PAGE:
At a time of drastic measures that the British government is currently taking to deal with its massive deficit, very few departments have seen their budgets increased. International development is among the handful winners. Apparently the department budget is ring-fenced, but even there fundamental changes may be planned in its spending. Anne McElvoy, writing in The Evening Standard, seems to be sceptical about supposed changes. ‘Ring-fencing of spending of international development, (which) means that less rigour will be applied there than in other areas – and in a department whose inefficiencies are legendary in Whitehall,’ she argues.
It has been announced that aid budget will mainly focus on ‘fragile states’ such as Afghanistan, Pakistan and Yemen and other countries deemed important for Britain’s national security, with less for prosperous nations such as India and China. The aim is seemingly to tackle underlying problems, such as poor education, governance and healthcare, which are exploited by militants seeking recruits for terrorism acts. However, such prioritisation supposes that hopefully, there won’t be any recruit from Uganda, Rwanda, Burundi or Democratic Republic of Congo who will come to London to blow himself with other members of the public, since some of these countries could be as well called fragile states, when considered the total absence of political space for dissent voices.
Tim Whewell’s film, ‘What is the true price of Rwanda’s recovery’, which was shown on Newsnight in March 2010 on BBC Two, explained that whoever between Labour and Tories British political parties would’ve won the general elections, support to Paul Kagame’s regime would’ve remained. As for Britain’s role in supporting Rwanda, Mr. Cannon, British ambassador in Kigali, says that: ‘Although there are aspects of the country’s human rights that are not perfect – certainly we wouldn’t be here or doing what we’re doing if we didn’t think there was a commitment on the part of the government to the values we share.’ He points in particular to a shared commitment to pro-poor policies – thanks in part to British aid, the proportion of poor Rwandans fell from 70% of the population to 57% between 1994 and 2006. He however forgets to mention that in 1990, before the guerrilla war led by Paul Kagame, that proportion of poor Rwandans was according PNUD only 47%.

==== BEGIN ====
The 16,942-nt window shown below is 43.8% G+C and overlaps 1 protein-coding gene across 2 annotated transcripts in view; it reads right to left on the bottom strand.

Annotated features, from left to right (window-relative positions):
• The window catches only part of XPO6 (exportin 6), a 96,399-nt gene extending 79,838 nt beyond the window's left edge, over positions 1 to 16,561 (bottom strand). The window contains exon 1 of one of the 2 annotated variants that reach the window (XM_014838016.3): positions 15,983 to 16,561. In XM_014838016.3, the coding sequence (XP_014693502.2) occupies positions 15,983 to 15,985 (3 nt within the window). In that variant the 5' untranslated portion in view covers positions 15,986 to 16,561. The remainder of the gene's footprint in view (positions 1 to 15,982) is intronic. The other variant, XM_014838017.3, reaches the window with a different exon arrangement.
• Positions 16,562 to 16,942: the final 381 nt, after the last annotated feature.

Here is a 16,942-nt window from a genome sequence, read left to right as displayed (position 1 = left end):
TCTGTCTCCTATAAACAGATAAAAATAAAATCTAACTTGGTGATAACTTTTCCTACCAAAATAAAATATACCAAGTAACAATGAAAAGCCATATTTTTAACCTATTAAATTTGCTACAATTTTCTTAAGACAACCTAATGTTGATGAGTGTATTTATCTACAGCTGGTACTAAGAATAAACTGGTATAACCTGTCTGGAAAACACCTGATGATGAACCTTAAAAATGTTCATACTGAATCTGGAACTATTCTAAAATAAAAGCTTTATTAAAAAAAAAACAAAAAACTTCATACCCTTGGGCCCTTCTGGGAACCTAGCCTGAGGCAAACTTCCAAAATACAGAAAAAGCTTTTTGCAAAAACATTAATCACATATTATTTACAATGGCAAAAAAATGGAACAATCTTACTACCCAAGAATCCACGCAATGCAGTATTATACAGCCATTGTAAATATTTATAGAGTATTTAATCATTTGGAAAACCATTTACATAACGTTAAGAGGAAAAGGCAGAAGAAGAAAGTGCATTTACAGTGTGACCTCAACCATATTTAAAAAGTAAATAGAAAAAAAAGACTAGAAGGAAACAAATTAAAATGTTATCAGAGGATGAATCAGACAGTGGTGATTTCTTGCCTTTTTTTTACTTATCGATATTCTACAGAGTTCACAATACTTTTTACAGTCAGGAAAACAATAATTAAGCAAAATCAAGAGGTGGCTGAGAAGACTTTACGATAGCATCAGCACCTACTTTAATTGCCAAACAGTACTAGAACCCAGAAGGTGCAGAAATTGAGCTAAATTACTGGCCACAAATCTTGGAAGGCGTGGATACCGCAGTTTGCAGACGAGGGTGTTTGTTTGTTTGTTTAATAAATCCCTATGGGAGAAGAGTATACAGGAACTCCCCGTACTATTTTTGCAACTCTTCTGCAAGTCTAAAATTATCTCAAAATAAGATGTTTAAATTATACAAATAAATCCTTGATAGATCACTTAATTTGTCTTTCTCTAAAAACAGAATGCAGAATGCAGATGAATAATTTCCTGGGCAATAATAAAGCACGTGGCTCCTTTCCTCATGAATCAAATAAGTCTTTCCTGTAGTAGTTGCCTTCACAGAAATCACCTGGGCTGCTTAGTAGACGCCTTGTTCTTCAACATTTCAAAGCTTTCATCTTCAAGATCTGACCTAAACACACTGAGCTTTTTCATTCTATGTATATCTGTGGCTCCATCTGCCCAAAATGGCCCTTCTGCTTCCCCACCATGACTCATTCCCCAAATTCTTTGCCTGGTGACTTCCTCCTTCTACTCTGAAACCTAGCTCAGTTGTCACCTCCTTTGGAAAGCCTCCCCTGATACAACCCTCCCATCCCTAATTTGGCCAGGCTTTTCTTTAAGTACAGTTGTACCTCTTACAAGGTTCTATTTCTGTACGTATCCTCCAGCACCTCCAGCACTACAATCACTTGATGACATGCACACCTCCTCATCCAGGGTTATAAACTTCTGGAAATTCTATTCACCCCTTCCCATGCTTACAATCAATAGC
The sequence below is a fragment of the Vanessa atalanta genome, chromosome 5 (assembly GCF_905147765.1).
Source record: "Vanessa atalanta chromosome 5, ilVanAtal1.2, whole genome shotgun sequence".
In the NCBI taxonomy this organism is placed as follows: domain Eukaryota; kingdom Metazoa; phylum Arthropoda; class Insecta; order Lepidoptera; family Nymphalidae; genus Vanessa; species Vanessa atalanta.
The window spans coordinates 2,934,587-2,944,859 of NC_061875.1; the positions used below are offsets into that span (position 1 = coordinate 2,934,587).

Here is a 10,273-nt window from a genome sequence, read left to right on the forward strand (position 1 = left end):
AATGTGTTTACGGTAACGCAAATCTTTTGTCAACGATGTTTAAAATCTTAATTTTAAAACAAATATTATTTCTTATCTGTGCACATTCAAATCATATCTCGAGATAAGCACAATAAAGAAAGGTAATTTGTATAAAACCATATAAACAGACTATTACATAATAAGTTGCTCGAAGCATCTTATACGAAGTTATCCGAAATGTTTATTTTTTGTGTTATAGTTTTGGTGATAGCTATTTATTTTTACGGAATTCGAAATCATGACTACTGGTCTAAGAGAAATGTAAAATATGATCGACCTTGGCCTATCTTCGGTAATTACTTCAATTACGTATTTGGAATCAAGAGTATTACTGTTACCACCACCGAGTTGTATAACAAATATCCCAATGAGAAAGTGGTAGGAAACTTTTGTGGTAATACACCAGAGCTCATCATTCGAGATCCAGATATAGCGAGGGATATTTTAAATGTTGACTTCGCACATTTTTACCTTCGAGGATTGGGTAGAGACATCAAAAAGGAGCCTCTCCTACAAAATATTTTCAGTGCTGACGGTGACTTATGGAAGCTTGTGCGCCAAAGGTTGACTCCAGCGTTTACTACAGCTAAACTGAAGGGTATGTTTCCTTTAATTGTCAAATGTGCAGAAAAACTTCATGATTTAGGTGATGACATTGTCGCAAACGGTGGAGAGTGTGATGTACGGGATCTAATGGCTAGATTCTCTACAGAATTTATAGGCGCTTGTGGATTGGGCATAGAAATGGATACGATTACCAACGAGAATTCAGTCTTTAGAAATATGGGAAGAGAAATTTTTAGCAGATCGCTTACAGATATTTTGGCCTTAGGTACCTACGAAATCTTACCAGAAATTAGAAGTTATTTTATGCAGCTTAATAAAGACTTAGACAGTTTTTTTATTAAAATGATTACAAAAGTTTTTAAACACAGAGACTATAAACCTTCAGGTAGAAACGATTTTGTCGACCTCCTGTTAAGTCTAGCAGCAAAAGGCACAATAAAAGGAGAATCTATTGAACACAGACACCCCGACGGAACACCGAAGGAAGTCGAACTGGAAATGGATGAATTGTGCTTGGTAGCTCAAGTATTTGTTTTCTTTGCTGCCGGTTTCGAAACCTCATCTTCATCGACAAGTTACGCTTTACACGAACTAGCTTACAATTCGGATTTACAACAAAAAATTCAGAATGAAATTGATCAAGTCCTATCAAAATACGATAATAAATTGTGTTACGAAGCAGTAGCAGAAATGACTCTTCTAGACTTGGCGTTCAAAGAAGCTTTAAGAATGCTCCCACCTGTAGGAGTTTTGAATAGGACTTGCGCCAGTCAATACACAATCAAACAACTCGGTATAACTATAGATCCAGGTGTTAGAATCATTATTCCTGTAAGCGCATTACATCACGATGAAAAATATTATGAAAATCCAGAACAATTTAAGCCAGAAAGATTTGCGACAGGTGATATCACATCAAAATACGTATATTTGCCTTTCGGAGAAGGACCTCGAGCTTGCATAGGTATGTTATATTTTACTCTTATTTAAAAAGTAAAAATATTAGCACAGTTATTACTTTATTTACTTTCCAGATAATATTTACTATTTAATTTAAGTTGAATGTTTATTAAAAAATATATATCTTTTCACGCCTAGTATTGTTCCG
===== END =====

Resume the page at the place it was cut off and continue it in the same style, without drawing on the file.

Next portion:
The particular treatment of Rwanda responds to a number of specific interests the country represents or defends for Britain in the Great Lakes region. French was replaced by English as national language, without any public consultation, despite the consequences of such decision on thousands of Rwandan public servants who had been educated in French for several generations. The Rwandan president was rewarded admission of his country to the Commonwealth though Rwanda and countries of the ex-British empire didn’t share any common heritage. Such admission maybe could’ve been tolerable at least if Commonwealth Human Rights Initiative and other human rights organisations hadn’t vigorously denounced the level of human rights abuse by the Rwandan president.